Many more similar groups and situations have to be studied to permit comparison and avoid the risk of essentialism. Yet, the example clearly suggests that in everyday lives, individuals look for a position 'in between', between the social and transcendental dimension of their lives. It shows how they oscillate between these poles in a paradoxical way and how they form hybrids of traditional religious practices and mundane circumstances. This makes clear that actual constructions of faith do not have a transcendental centre any more - there is no centre. There is only religiosity 'in between'. Baarda has been sensitive to any attempts by her respondents to present their ideas about 'totality' in ideological terms. However, her conclusion is still justified; walking the labyrinth really is a case of finding one's way to the centre, as the thesis is entitled.
Baarda submitted her master's thesis to the faculty of religious studies. Had she submitted it to the theological faculty and elaborated her research from a theological perspective (e.g. by comparing her data with exegetical research about 'following Jesus'), the three themes of Vergauwen (2002) would apply. If we were to make a theological interpretation of this labyrinthic spirituality (i.e. if this labyrinthic spirituality could be construed as a modern way of following Jesus), we should avoid adding 'some theology' to the profane meaning of walking the labyrinth; we should be cautious not to reduce the contingency of this following of Jesus, and we should acknowledge that metanoia can be understood as an act of an autonomous actor. Thus, the labyrinthic spirituality should not only be reconstructed as a modern application of 'following Jesus'. The exegetical and theological data should be re-interpreted by this labyrinthic spirituality as well.
Points of departure of systematic theology
The introduction of this article stated that the experience of 'a nocturnal indifference to the recognised magnitude of all things' (Penrose 1976:40-41) is a valuable locus theologicus. These words can be understood as an expression of a non-religious spirituality. If these words were to be taken into account in a theological argument, three steps are important (Van den Hoogen 2011b:25-27).
The first line of theological interpretation requires that a theologian deepens his or her knowledge about the oeuvre of this artist; in other words, the history, influences and artistic background of it. This first line is called the context of a phenomenon. This background does not consist of an external set of data only. This nocturnal flight and its artistic impression refer to a sociocultural phenomenon that did not exist in, say, the times of Rembrandt. Historical, sociological and psychological knowledge, in this case art history as well, ought to be inserted in this first line of theological interpretation. They explain dimensions of the heart of the matter without which the phenomenon (the spiritual experience) cannot be interpreted.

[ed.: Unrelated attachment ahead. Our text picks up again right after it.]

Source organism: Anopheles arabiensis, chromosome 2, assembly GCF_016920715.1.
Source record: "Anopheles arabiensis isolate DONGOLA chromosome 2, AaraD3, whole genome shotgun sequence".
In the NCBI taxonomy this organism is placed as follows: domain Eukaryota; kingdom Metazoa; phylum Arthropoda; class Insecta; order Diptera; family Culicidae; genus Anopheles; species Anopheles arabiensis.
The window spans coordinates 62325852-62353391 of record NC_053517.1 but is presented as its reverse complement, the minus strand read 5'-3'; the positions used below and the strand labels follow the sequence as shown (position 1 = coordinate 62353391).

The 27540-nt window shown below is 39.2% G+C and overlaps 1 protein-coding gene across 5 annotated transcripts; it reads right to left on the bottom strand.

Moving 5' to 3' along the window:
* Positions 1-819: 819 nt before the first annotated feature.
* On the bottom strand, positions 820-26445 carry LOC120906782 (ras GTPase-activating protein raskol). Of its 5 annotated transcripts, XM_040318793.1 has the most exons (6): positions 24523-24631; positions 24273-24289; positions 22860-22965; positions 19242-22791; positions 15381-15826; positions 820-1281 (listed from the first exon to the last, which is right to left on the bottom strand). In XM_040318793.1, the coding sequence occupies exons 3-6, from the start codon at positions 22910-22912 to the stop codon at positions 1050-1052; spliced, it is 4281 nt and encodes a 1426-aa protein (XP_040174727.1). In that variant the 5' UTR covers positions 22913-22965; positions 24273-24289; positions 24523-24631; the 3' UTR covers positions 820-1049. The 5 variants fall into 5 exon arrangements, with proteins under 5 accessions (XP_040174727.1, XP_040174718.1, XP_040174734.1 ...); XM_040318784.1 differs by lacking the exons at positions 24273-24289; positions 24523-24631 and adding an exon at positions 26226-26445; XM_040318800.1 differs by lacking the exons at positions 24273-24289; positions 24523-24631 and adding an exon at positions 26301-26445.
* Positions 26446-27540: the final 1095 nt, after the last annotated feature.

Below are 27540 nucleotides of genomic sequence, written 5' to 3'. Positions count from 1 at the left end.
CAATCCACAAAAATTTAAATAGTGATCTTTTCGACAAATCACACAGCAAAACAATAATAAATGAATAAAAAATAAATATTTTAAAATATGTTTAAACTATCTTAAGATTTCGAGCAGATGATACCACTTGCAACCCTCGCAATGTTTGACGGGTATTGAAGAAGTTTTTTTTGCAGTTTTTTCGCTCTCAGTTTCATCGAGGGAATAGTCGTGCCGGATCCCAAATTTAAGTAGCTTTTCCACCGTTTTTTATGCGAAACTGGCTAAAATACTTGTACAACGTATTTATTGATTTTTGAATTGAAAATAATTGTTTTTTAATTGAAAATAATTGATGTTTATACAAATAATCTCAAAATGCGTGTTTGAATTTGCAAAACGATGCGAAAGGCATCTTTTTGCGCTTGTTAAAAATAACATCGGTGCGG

A second line of research, called the configuration of a phenomenon, focusses on which specific ways the background data is configured to express 'the nocturnal indifference to the recognised magnitude of all things' (Penrose 1976:40-41). Penrose's comment is actually an analysis of this configuration. This configuration can only be explained by a thorough and critical knowledge of Miró's life and work. Penrose's comment is a 'nest' as his interpretation of Miró's painting tries 'to keep intact' the picture as a whole that sheds light on the parts whilst he critically approaches the painting (Thiselton 2009:15-16). The interpretation of the actual togetherness of the different background data permits transference from a social to a cosmic reality (Devisch & De Broeck 1989). All the elements together in this work of Miró frame an awareness of transcendence that encompasses the earthly realities in a cosmic horizon.
The third line of research is into the dynamism of this sociocultural phenomenon. Here, the interpretation is steered by the question of how this specific artistic expression of a flight performs a way to the unattainable. All background elements and their configuration, being a 'nest', express a longing for the ultimate, for God as one sees it (Schneiders 1990:15-37). This dynamism can only be understood if a theologian looks for a spiritual way that is expressed in this phenomenon. Configurations of this longing for God can be reconstructed from the personal or social perspective of an individual who tries to signify his or her longing for God.
This longing for God is not necessarily present in this phenomenon. We are not forced to recognise the longing for God or to consider this perspective being rationally undeniable. But if we do theology, we try to refer this 'nocturnal indifference to the recognised magnitude of all things' (Penrose 1976:40-41) to the tradition of faith we share in our Christian church-community. We try to argue that this 'nocturnal indifference to the recognised magnitude of all things' gives a clue of the ways how our God is moving towards us. In so doing, Miró's artistic portrayal of spiritual freedom can be interpreted theologically. The truth claim of this interpretation implies that it makes sense to understand this portrayal of spiritual freedom as a 'nest'. Our communal belief (shared in church) is, once transferred to theological research (disputed within academia), a continuing hypothesis, always moving and expanding and always subject to fresh appraisal.
The author declares that he has no financial or personal relationship(s) that may have inappropriately influenced him in writing this article.
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Toine van den Hoogen
Received: 23 Oct. 2013
Accepted: 08 Apr. 2014
Published: 14 Aug. 2014
Prof. Dr Toine van den Hoogen is a research fellow of Prof. Dr Johan Buitendag, Dean of the Faculty of Theology of the University of Pretoria. The article often refers to the text of Professor Van den Hoogen's book, A taste of God: On spirituality and reframing foundational theology, LIT Verlag, Münster, 2011a.